• Young people floating past yellow flowers

    Ozark

    National Scenic Riverways Missouri

Reptiles

Image of a copperhead

Osage Copperhead       

      (Copyright Bill O'Donnell)

Reptiles are little appreciated but important parts of forest ecosystems. The park is home to several species of turtles, including the three toed and the ornate box turtles, snapping turtles, red eared sliders, softshell turtles and others. Lizard species include the abundant five lined skink, the broad headed skink, the fence lizard and the uncommon collared lizard. The collared lizard or "mountain boomer" may be found in rocky areas called glades on some hilltops. These dry sparsely vegetated areas resemble the regions where the collared lizard is much more at home: the desert southwest. There are 25 species of snakes in the park, including four venomous species. The most common of these is the copperhead, but timber rattlesnakes, pygmy rattlensakes and water moccassins may also be found. Bites from snakes are rare, but do happen. treat any snake with respect, do not try to capture, kill or disturb the snake, and your chance of being bitten are very slim. All reptiles, including snakes and box turtles are protected. It is illegal to kill or collect any species in the park, with the exception of softshell and snapping turtles which may be harvested in season.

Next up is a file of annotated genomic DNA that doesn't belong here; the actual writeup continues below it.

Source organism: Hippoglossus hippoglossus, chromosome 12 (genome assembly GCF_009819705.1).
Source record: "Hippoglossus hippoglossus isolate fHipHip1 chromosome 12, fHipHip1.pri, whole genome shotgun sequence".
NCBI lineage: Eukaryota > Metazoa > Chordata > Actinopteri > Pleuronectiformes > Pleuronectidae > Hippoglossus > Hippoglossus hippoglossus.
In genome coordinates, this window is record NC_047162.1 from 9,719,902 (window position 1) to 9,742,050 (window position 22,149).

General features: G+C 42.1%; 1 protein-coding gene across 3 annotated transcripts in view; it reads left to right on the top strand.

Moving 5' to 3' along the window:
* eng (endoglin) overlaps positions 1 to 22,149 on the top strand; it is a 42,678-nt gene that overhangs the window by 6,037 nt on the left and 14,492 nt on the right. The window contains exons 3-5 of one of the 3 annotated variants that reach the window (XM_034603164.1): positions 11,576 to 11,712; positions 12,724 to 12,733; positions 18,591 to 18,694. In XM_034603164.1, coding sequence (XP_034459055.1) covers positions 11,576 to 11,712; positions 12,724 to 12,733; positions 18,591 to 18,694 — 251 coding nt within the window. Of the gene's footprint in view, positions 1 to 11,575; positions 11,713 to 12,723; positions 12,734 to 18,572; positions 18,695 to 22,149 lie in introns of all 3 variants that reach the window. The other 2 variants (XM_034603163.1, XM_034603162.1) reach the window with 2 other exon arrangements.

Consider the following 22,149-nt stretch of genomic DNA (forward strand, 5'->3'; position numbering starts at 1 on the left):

Fire Benefits Collared Lizards

A scholarly paper on Collared Lizards

Did You Know?

Canoers at Ozark Riverways

About 1.5 million people come to Missouri's Ozark National Scenic Riverways each year. Most come to canoe, but many also enjoy hiking, horseback riding, camping and fishing. More at www.nps.gov/ozar More...